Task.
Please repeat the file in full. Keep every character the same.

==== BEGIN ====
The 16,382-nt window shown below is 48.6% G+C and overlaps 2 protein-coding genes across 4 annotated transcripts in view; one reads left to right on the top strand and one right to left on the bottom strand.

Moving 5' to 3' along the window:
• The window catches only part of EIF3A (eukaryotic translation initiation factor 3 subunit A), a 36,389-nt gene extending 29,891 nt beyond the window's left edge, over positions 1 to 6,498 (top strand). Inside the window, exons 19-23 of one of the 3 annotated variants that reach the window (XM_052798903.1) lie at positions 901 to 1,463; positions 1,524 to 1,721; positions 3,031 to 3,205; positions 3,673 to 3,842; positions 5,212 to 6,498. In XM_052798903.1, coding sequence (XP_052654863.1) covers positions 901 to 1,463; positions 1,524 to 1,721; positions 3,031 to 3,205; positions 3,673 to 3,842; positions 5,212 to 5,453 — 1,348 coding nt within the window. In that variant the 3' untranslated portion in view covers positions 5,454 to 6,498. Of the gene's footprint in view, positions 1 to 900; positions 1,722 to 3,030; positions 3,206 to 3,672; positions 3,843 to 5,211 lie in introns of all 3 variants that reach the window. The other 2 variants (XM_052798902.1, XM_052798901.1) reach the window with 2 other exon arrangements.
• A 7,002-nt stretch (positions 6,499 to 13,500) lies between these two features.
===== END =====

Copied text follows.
The 16,382-nt window shown below is 48.6% G+C and overlaps 2 protein-coding genes across 4 annotated transcripts in view; one reads left to right on the top strand and one right to left on the bottom strand.

Moving 5' to 3' along the window:
• The window catches only part of EIF3A (eukaryotic translation initiation factor 3 subunit A), a 36,389-nt gene extending 29,891 nt beyond the window's left edge, over positions 1 to 6,498 (top strand). Inside the window, exons 19-23 of one of the 3 annotated variants that reach the window (XM_052798903.1) lie at positions 901 to 1,463; positions 1,524 to 1,721; positions 3,031 to 3,205; positions 3,673 to 3,842; positions 5,212 to 6,498. In XM_052798903.1, coding sequence (XP_052654863.1) covers positions 901 to 1,463; positions 1,524 to 1,721; positions 3,031 to 3,205; positions 3,673 to 3,842; positions 5,212 to 5,453 — 1,348 coding nt within the window. In that variant the 3' untranslated portion in view covers positions 5,454 to 6,498. Of the gene's footprint in view, positions 1 to 900; positions 1,722 to 3,030; positions 3,206 to 3,672; positions 3,843 to 5,211 lie in introns of all 3 variants that reach the window. The other 2 variants (XM_052798902.1, XM_052798901.1) reach the window with 2 other exon arrangements.
• A 7,002-nt stretch (positions 6,499 to 13,500) lies between these two features.